Although you may not realize it, your mouth hosts a jungle of organisms and bacteria (over 600 different species of bacteria, to be precise). That could be a scary number, but thankfully, most of these bacteria are harmless and just want to enjoy your unwitting hospitality. Some are even helpful and assist in neutralizing harmful bacteria and other agents. There are a few, though, that deserve careful attention. The following two, in particular, are among the most notorious oral bacteria that work tirelessly to compromise your oral health, and as a result, your long-term systemic wellbeing.
Treponema Denticola – The Bad Influence
At any given moment, there are about 10-15 billion individual bacteria in your mouth. Tracing the pathology of these bacteria can be difficult, but luckily researchers have worked diligently to do just that. When your mouth’s microorganisms accumulate, it mixes with saliva and food debris to form the biofilm known as plaque. One specific bacterial species, Treponema denticola, does the most harm by forming a gang of sorts with other bacteria and then attacking the tissues in your mouth. Researchers from the University of Bristol discovered that T. denticola carries a molecule known as CTLP that allows it to latch on to other bacteria. Once gathered, the group of bacteria led by T. denticola and its CTLP molecule inhibits blood clotting, leading to excessive gum bleeding and increased risks for cardiovascular health issues.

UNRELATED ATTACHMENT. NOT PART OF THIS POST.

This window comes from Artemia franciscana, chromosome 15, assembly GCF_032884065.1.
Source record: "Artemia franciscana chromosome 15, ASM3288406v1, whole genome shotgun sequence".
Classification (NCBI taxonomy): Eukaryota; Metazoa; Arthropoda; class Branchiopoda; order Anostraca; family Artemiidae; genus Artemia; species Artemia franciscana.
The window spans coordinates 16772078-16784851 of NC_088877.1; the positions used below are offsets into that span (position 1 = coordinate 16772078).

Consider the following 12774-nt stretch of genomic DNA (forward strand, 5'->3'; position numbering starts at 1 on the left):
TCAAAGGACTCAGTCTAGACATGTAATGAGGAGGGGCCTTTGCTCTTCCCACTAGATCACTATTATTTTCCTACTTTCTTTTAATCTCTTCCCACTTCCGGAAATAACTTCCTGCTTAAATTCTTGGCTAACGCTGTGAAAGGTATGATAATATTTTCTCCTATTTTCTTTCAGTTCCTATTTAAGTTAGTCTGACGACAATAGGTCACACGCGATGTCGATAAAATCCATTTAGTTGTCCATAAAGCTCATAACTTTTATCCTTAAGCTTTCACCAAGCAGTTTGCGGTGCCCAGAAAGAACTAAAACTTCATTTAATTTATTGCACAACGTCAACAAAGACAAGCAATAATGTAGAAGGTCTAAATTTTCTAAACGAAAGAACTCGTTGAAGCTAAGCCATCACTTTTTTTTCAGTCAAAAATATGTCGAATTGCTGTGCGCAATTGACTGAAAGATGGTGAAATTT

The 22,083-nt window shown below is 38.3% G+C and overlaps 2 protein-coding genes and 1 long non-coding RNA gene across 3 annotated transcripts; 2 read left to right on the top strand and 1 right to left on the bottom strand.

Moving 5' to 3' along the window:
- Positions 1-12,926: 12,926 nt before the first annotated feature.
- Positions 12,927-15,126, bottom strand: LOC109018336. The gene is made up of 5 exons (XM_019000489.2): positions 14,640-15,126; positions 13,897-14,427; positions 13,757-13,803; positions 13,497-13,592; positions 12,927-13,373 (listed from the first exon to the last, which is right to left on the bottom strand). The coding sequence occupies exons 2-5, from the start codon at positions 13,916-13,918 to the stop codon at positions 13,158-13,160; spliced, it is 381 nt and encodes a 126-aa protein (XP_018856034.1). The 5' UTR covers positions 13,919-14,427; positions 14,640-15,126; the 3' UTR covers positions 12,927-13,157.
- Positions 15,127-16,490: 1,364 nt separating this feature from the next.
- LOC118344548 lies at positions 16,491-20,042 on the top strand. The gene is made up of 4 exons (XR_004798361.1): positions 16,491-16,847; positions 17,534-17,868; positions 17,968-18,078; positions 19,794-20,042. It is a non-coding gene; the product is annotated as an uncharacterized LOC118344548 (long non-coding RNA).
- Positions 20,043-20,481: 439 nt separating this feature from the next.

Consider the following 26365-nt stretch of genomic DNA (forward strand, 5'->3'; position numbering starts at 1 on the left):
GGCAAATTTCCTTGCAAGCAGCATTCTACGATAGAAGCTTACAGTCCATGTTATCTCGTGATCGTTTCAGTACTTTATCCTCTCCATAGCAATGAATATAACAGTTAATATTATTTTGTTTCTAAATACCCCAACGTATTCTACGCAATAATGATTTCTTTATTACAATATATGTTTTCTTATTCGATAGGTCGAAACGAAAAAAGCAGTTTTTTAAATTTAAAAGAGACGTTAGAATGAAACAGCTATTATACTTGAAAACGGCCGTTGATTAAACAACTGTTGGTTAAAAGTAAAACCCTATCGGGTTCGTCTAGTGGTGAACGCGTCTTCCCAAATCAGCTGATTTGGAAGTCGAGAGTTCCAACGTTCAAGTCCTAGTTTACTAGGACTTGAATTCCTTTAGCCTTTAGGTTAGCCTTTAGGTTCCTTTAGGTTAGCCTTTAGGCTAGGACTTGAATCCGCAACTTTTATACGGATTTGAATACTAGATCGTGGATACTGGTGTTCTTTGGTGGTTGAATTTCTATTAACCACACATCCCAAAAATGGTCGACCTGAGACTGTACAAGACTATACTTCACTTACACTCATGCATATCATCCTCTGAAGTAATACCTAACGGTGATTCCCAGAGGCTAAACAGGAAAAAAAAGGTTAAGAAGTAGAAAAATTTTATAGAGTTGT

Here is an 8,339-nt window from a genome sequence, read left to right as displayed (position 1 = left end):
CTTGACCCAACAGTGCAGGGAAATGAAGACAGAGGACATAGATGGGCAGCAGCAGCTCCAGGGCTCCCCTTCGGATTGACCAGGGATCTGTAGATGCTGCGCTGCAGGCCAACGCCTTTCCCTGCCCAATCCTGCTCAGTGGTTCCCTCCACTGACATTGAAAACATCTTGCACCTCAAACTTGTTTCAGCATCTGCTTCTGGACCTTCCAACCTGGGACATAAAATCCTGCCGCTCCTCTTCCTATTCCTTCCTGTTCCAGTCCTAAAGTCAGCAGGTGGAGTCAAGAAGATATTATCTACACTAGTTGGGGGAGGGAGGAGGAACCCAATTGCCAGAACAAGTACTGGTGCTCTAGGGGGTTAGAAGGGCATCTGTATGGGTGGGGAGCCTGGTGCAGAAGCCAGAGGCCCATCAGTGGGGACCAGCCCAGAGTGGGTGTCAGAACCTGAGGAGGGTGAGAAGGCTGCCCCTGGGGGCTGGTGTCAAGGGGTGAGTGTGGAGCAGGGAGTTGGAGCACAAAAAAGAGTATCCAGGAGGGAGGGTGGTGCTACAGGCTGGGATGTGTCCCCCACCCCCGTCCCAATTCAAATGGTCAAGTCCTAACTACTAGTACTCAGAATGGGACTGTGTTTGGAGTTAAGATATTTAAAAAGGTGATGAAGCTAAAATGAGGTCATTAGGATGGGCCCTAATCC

Porphyromonas Gingivalis – The Heart-Breaker
Perhaps one of the most notorious oral bacteria is Porphyromonas gingivalis. It may not be famous, but P. gingivalis has the potential to cause much more serious harm than most of its cohorts. This bacterium develops molecules to evade the body’s inflammatory response, leading to excessive inflammation as your immune system tries to find and eliminate it. This inflammation is a major contributing cause to the formation of gum disease. When the bacteria infiltrate the body through the bloodstream (i.e., through cuts in the mouth or diseased gum tissues), they can excite the same reaction in the rest of the body. P. gingivalis is suspected of being one of the defining links between oral disease and heart disease.
Control Your Oral and Overall Health with Dr. Kania’s Help
With extensive experience diagnosing and treating the most severe oral and periodontal health issues, Dr. Kania can help you protect your systemic wellbeing with expert periodontal care. To learn more, schedule a consultation with Dr. Kania by calling her periodontal office in Encinitas/San Diego, CA, at (760) 642-0711.